The Fiscal Year (FY) 2021 PDPM ICD-10-CM Mappings file includes the NTA Comorbidity to ICD-10-CM Mapping, which maps comorbidities in the NTA component that are captured in item I8000 to allowable ICD-10 codes. “This NTA Mapping tool makes clear that the conditions that CMS has identified as NTA comorbidities that can be captured as ICD-10 codes in I8000 are umbrella terms for categories of diagnoses,” says Montag. “For example, 14 diagnosis codes can be coded in I8000 to qualify a resident for the lung transplant status NTA comorbidity (3 points), 27 diagnosis codes can qualify for the cardio-respiratory failure and shock NTA comorbidity (1 point), and 124 diagnosis codes can qualify for the proliferative diabetic retinopathy and vitreous hemorrhage NTA comorbidity (1 point).”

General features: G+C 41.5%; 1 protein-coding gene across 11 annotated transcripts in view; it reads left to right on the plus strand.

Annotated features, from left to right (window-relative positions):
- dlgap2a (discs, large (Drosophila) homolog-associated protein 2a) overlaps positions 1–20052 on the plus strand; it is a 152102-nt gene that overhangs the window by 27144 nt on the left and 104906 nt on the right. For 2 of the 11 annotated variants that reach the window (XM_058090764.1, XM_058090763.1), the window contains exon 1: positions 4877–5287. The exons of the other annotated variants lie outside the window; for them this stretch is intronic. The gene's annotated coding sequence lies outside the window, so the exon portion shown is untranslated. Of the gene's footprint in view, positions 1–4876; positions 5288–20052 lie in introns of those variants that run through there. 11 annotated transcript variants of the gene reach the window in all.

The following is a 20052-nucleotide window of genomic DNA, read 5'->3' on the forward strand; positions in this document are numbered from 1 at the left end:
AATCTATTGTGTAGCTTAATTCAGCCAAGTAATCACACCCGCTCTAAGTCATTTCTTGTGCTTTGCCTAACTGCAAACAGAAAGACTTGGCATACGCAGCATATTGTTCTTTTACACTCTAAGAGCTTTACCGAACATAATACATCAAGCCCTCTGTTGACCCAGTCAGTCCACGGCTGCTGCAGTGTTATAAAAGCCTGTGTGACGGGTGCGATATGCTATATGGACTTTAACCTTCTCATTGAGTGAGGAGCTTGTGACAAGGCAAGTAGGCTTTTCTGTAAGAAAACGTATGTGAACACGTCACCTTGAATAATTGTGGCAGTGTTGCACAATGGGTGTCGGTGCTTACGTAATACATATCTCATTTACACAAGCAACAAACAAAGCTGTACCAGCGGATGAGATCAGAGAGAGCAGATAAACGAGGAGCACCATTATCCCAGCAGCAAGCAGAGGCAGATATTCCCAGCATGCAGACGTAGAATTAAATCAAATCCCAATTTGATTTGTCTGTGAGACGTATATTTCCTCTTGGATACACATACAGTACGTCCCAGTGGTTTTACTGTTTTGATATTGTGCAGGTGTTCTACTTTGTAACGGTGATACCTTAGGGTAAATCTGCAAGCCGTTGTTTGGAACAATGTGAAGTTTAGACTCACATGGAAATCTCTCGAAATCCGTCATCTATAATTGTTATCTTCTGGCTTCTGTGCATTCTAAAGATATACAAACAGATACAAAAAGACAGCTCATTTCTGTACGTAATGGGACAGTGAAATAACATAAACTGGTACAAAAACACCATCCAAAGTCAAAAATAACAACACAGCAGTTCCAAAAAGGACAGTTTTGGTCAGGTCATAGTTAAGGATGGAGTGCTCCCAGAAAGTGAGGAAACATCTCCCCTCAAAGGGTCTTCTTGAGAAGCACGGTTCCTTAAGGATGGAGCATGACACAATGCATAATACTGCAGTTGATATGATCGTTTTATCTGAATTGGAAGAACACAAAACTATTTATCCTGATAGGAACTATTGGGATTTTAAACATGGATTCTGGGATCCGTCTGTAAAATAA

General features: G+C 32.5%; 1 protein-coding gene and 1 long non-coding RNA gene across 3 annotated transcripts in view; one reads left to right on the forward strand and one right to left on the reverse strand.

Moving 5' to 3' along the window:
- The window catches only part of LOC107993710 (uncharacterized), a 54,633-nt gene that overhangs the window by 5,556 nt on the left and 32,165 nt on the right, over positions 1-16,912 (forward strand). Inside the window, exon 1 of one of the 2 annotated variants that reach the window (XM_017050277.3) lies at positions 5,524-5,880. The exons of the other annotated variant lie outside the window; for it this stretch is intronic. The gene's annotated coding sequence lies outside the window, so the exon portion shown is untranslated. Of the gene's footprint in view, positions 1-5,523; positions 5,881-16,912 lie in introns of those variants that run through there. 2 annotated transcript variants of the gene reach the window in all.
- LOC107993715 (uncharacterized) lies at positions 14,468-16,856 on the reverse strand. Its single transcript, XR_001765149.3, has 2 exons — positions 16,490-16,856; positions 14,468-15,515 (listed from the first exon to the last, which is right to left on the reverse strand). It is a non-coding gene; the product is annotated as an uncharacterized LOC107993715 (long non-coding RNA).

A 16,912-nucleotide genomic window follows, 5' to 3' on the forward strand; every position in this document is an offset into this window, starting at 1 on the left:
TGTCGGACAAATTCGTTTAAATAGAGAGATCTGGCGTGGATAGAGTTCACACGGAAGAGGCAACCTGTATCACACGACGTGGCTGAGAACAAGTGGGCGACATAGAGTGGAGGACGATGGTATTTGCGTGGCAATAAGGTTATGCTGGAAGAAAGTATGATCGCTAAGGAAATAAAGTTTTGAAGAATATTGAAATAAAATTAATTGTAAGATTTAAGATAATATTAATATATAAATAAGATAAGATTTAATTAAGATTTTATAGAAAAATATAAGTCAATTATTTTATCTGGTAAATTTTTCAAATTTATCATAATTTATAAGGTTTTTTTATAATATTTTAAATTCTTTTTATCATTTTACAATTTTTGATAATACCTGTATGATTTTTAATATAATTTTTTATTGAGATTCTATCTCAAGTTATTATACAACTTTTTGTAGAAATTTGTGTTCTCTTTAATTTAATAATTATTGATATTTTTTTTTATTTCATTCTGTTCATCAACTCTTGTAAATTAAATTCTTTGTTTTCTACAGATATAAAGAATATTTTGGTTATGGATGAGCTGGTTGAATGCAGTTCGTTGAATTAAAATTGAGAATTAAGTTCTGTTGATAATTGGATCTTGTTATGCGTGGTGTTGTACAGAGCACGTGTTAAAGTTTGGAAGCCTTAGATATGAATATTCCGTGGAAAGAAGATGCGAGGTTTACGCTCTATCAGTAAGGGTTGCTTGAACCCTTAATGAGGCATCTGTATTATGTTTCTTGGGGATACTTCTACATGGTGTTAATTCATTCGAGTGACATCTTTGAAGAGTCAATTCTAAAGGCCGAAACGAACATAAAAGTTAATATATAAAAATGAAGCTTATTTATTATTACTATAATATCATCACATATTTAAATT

While unable to diagnose, NACs can use the NTA Mapping tool to identify potential diagnoses, says Montag. “Then you can collaborate with the physician to select the appropriate and specific active diagnosis and make sure you don’t miss any diagnosis that supports why the resident is in the SNF for care.”

Code NTA qualifiers in the source identified in table 16

“All NTA comorbidities must be coded directly in the source identified by CMS in table 16 in chapter 6 of the RAI User’s Manual,” says Montag. “If the comorbidity is not coded where that table says it should be coded, the NTA points will not calculate.”

A perfect example of that is respiratory failure, explains Montag. “Respiratory failure is a checkmark MDS item, specifically I6300. However, in order to get the NTA point, you must have the supporting documentation to code I8000 with one of the respiratory failure diagnoses that is included in the NTA Mapping tool under the cardio-respiratory failure and shock umbrella category. In this instance, you would code respiratory failure in both items: I8000 to capture the NTA point, and I6300 to possibly help qualify the resident in the Special Care Low category of the nursing component.”